"But the anointing which ye have received of him abideth in you, and ye need not that any man teach you: but as the same anointing teacheth you of all things, and is truth, and is no lie, and even as it hath taught you, ye shall abide in him," (1 John 2:27).

Tuesday, April 18, 2017

Fighting Temptation

In his book Precious Remedies Against Satan's Devices, Thomas Brooks reminds believers that Satan must have permission from God and permission from the believer himself before Satan can do anything against the believer's happiness:

"Satan has only a persuading sleight, not an enforcing might.  He may tempt us -- but without ourselves he cannot conquer us; he may entice us -- but without ourselves he cannot hurt us.  Our hearts carry the greatest guilt in every sin.  Satan can never undo a man without himself...And as Satan must have permission from God, so he must have permission from us.  When he tempts us, we must assent; when he makes offers, we must hearken; when he commands, we must obey, or else all his labor and temptations will be frustrated, and the evil that he tempts us to shall be put down only to his account" (Kindle location 3281-3307).

Next he encourages believers to resist temptation:

"Make strong and constant resistance against Satan's temptations.  Make resistance against temptations by arguments drawn from the honor of God, the love of God, your union and communion with God; and from the blood of Christ, the death of Christ, and the glory of Christ; and from the voice of the Spirit, the counsel of the Spirit, the comforts of the Spirit, the presence of the Spirit, the seal of the Spirit, the whisperings of the Spirit, the commands of the Spirit, the assistance of the Spirit, the witness of the Spirit; and from the glory of heaven, the excellency of grace, the beauty of holiness, the worth of the soul, and the vile or bitterness and evil of sin -- the least sin being a greater evil than the greatest temptation in the world.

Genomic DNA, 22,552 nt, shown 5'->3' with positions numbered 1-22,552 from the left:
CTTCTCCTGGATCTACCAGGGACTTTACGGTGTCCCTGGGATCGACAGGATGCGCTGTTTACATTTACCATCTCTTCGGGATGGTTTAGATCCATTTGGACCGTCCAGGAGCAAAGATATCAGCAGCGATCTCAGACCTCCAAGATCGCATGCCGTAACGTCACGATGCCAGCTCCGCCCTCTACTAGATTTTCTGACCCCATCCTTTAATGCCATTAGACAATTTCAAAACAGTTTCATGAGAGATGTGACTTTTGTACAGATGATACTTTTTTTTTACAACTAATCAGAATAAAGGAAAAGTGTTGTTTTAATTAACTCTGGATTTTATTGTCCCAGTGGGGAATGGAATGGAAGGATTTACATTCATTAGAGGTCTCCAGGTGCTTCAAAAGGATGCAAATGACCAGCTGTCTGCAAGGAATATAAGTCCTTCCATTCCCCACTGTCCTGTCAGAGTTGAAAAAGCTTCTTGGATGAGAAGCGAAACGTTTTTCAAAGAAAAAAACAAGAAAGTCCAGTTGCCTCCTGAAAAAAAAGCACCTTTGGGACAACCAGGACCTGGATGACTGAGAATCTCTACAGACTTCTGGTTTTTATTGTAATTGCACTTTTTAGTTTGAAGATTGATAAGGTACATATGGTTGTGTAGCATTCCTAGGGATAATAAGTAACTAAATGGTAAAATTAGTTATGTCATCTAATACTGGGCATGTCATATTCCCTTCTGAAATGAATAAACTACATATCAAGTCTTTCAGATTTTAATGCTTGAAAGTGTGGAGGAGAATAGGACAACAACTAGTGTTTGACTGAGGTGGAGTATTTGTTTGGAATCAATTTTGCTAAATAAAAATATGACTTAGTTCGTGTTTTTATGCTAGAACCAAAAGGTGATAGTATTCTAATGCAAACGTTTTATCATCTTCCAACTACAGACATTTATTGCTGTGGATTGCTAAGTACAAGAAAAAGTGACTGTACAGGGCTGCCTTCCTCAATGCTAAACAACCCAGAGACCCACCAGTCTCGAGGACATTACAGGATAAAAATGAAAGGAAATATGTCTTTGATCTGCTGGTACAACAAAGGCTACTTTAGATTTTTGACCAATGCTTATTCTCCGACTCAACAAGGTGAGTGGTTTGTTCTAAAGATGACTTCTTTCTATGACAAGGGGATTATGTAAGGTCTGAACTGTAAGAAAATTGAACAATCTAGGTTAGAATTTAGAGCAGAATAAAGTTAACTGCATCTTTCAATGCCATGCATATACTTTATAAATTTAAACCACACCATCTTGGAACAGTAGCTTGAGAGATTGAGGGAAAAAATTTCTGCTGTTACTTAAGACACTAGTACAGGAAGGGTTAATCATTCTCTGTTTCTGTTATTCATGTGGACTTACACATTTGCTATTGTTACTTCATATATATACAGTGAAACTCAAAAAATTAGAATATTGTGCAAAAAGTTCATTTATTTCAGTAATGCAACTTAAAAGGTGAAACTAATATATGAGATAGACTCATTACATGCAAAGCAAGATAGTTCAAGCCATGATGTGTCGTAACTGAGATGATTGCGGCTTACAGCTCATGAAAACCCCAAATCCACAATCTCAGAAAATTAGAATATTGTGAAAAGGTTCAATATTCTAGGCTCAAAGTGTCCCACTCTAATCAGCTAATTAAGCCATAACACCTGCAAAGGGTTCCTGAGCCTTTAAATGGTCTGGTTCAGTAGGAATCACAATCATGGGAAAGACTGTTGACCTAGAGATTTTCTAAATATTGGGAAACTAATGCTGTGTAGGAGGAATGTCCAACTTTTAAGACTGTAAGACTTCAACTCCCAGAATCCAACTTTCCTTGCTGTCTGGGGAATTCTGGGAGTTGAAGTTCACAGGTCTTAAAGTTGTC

And see that you make constant resistance, as well as strong resistance.  Satan will come on with new temptations when old ones are weak...When you have overcome one temptation, you must be ready to enter the battle with another.

...remember, that it is dangerous to yield to the least sin -- to be rid of the greatest temptation.  To take this course were as if a man should think to wash himself clean in ink, or as if a man should exchange a light cross, made of paper, for an iron cross, which is heavy, toilsome, and bloody.  The least sin set home upon the conscience, will more wound, vex, and oppress the soul, than all the temptations in the world can...He who will yield to sin to be rid of temptation, will be so much the more tempted -- and the less able to withstand temptations," (Kindle locations 2519-2537).